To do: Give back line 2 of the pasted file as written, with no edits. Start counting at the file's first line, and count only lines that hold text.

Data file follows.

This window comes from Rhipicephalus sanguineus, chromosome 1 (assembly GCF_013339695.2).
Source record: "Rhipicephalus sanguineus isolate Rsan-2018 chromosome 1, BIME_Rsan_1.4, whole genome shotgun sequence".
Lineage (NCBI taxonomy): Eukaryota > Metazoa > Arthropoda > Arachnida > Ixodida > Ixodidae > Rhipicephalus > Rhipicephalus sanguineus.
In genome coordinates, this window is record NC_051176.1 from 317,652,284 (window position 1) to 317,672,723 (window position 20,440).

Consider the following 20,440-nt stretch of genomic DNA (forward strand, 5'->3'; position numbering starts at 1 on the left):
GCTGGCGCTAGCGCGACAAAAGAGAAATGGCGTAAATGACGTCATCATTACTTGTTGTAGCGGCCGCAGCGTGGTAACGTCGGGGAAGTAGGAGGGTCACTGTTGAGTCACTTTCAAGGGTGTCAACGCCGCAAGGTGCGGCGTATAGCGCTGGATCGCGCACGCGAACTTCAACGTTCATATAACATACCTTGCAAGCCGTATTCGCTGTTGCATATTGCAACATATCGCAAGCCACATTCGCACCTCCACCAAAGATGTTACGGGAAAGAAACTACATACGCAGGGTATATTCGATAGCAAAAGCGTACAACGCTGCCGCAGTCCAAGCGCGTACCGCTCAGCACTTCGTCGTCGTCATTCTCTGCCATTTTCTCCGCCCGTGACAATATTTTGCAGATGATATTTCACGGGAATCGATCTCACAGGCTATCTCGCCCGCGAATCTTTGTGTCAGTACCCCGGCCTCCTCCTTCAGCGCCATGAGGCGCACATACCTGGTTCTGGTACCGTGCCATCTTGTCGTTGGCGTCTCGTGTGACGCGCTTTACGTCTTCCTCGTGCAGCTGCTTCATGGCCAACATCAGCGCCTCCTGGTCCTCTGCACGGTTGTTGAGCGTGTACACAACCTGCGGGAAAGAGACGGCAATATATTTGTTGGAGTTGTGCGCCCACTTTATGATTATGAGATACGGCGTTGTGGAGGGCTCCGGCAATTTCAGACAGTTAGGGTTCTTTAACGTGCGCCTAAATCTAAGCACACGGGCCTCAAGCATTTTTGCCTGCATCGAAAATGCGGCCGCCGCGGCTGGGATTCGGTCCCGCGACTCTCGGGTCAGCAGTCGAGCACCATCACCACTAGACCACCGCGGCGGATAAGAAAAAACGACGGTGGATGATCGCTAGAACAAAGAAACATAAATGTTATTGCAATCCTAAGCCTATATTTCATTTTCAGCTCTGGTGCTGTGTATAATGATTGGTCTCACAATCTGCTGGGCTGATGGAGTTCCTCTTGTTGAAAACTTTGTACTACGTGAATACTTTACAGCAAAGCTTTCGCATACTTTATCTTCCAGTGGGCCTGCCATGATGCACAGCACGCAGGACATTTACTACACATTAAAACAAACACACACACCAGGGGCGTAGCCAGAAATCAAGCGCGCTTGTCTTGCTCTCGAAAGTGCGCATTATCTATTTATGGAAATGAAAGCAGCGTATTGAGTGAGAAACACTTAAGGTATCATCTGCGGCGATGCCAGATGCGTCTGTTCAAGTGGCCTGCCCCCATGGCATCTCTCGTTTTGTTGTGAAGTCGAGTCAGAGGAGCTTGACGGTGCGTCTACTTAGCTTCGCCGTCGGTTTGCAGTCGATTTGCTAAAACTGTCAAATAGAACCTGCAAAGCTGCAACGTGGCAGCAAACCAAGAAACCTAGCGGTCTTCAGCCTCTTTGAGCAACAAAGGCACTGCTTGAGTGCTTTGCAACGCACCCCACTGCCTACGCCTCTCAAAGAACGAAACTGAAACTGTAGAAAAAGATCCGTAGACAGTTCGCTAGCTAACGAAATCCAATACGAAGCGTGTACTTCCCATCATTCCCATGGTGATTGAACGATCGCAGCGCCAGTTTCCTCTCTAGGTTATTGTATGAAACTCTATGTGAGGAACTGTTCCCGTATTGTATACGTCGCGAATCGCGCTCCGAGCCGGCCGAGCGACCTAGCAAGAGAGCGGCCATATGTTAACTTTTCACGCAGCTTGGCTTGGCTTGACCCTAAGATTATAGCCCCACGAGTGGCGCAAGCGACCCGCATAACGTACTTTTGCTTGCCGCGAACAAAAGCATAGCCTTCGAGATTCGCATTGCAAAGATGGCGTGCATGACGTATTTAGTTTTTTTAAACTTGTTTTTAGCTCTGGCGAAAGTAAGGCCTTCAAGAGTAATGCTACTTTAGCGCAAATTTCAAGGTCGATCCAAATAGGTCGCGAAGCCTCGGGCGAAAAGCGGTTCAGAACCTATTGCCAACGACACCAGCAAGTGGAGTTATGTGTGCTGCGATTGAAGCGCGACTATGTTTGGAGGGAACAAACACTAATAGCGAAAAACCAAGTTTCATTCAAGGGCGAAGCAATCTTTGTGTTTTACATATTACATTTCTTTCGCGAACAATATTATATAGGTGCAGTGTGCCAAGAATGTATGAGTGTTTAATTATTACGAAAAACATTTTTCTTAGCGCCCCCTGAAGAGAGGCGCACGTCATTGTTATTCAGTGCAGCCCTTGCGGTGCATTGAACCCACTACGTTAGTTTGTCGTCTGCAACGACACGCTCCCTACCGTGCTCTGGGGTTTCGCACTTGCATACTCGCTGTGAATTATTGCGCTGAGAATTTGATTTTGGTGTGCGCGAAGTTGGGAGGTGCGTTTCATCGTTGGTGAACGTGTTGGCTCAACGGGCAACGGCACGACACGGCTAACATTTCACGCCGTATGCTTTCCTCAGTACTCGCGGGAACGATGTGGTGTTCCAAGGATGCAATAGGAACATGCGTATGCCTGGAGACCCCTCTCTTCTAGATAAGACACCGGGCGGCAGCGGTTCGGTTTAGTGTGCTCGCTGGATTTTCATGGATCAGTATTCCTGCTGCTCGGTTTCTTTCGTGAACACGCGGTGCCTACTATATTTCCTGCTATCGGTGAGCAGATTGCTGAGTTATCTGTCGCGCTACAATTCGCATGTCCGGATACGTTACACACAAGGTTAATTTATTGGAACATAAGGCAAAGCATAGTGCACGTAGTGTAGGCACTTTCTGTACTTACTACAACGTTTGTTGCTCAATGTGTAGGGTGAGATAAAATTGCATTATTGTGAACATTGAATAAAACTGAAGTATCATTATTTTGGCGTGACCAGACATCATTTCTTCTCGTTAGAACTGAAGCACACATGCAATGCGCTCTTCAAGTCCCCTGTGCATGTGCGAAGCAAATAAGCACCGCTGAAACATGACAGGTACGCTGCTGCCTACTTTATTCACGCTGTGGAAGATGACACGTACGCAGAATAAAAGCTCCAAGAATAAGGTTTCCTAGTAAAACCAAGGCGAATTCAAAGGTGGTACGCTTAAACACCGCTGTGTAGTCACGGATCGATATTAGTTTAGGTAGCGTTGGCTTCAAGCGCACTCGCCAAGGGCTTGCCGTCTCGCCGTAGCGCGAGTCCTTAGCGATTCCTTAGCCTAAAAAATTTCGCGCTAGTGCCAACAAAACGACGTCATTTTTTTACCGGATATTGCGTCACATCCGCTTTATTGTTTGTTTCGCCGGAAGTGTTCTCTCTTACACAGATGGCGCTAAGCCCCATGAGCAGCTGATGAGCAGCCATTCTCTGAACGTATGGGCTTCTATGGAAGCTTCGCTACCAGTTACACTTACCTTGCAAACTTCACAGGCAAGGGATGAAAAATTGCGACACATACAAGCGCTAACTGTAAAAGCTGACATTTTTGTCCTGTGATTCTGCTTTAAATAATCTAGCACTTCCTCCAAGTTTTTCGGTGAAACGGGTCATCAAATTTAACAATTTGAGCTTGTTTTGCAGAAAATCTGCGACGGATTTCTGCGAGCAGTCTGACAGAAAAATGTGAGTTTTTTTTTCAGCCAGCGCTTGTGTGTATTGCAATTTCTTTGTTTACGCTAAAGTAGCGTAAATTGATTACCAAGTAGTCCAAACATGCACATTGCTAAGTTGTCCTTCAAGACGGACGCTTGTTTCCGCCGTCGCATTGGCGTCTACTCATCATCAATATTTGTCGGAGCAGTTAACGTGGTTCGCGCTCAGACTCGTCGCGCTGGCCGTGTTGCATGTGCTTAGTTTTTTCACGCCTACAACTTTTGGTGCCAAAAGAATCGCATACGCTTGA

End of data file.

Source record: "Rhipicephalus sanguineus isolate Rsan-2018 chromosome 1, BIME_Rsan_1.4, whole genome shotgun sequence".